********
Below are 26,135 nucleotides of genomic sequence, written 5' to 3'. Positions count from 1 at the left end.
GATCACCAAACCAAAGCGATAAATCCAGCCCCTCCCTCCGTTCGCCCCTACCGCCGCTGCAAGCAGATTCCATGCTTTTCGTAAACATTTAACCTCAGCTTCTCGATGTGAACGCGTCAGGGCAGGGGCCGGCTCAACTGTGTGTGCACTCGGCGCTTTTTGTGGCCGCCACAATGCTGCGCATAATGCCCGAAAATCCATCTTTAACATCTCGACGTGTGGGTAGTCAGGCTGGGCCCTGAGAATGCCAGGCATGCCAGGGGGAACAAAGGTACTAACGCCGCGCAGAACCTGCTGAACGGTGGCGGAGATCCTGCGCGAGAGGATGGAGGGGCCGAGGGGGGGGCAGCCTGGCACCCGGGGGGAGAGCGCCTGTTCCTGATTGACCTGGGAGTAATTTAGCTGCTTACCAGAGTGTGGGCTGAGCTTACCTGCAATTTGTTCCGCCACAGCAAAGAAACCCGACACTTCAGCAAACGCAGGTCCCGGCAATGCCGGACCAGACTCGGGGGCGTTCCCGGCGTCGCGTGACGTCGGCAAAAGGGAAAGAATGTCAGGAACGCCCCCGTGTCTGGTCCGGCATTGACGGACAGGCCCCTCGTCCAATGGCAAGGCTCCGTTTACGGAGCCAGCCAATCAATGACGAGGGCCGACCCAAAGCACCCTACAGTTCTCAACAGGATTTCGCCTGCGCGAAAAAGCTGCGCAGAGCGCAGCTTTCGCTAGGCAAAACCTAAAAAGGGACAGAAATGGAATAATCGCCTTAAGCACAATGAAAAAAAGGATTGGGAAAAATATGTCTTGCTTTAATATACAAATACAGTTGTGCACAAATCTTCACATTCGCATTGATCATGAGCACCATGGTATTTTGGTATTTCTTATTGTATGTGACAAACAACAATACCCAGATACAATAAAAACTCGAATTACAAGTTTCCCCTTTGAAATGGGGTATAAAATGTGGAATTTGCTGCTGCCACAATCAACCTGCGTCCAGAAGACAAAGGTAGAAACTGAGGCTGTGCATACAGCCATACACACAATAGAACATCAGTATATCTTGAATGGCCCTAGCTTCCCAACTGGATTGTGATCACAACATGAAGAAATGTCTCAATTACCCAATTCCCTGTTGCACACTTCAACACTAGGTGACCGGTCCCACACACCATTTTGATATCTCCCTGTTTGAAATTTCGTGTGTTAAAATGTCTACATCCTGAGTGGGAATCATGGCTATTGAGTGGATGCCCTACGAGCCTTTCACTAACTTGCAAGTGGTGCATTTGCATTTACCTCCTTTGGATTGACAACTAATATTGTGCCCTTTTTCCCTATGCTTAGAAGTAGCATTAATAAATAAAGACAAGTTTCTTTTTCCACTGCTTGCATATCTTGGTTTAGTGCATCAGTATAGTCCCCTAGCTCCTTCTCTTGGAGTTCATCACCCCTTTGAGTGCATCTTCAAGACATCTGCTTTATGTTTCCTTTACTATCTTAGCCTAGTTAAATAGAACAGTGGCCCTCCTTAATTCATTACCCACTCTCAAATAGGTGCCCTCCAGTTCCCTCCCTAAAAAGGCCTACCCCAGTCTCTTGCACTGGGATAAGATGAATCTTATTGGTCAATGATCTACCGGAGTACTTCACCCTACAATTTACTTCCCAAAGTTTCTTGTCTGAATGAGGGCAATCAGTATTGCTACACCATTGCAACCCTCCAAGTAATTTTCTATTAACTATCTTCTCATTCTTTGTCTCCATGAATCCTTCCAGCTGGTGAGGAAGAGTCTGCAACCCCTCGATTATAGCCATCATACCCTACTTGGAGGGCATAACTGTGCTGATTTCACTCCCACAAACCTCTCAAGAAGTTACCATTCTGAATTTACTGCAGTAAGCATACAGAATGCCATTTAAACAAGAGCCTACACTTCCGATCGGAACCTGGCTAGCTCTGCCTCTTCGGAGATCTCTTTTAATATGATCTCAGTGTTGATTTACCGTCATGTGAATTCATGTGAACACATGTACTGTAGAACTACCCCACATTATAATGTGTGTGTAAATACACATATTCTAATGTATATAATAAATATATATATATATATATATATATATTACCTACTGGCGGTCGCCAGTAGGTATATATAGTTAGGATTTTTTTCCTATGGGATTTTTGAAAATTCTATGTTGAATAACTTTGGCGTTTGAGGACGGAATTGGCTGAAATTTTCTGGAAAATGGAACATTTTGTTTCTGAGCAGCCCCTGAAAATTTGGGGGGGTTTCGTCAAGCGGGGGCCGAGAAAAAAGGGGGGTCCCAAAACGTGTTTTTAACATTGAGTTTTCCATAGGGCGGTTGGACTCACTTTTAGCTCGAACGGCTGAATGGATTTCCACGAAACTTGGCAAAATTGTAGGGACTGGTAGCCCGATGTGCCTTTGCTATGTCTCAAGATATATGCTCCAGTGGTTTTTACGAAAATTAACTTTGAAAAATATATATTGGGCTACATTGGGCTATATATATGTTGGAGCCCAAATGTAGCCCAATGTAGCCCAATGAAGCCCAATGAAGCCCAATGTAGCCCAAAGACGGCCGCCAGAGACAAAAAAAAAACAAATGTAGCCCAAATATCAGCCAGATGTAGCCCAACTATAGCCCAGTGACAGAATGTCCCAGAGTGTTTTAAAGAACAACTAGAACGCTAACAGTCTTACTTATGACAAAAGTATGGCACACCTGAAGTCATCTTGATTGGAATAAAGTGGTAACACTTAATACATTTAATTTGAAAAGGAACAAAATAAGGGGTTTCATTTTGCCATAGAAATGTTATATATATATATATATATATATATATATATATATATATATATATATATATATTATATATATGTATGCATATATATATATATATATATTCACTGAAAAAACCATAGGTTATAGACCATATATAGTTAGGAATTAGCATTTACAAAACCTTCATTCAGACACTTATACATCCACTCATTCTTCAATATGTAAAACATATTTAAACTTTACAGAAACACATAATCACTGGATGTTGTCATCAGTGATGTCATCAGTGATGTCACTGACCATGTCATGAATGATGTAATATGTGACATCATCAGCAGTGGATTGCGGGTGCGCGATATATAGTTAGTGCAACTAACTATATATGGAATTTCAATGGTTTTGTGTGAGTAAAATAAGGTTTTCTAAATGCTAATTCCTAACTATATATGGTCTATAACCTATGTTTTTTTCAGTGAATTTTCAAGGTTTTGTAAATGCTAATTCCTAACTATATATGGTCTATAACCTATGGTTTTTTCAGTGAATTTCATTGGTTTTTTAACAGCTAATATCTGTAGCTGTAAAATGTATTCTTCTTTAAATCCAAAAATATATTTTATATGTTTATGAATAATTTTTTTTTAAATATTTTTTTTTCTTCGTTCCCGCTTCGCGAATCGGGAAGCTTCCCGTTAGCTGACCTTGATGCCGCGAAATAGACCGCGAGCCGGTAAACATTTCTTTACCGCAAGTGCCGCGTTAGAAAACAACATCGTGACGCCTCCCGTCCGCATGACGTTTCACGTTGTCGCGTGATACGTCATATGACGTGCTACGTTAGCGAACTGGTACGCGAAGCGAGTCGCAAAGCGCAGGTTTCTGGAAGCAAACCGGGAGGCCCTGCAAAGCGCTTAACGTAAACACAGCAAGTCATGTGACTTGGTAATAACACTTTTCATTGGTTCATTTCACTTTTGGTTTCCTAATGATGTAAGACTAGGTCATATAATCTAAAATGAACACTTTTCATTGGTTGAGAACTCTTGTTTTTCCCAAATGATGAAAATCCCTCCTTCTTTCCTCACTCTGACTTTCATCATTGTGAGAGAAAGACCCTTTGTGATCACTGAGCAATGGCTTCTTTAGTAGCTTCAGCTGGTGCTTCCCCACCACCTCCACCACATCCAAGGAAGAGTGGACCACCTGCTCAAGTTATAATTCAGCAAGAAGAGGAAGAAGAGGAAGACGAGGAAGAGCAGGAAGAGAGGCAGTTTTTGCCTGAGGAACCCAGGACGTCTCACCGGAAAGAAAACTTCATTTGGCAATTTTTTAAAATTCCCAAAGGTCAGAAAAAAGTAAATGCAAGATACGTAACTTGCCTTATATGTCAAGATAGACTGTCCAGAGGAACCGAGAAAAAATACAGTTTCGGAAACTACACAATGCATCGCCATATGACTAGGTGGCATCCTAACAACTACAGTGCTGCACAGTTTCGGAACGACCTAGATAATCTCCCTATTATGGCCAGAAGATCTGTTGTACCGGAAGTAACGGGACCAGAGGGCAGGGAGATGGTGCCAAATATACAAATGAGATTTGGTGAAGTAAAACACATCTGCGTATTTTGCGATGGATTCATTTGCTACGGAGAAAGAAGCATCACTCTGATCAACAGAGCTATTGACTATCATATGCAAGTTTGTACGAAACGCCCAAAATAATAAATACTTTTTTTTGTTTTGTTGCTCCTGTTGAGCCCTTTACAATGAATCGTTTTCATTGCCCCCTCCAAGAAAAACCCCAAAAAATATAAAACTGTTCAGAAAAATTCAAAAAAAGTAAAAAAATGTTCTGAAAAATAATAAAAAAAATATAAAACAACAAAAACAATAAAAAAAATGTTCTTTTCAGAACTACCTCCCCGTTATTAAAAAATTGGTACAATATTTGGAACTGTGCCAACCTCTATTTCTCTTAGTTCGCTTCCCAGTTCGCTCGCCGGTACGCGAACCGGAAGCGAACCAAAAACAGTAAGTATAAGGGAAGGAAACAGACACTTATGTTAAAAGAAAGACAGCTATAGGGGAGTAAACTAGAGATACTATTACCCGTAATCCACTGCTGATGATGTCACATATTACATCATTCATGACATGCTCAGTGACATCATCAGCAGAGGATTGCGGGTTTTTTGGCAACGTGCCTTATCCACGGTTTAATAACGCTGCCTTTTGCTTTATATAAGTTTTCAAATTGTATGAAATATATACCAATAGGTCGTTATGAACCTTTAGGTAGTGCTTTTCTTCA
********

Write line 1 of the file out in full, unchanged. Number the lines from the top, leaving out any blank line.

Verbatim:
Below are 26,135 nucleotides of genomic sequence, written 5' to 3'. Positions count from 1 at the left end.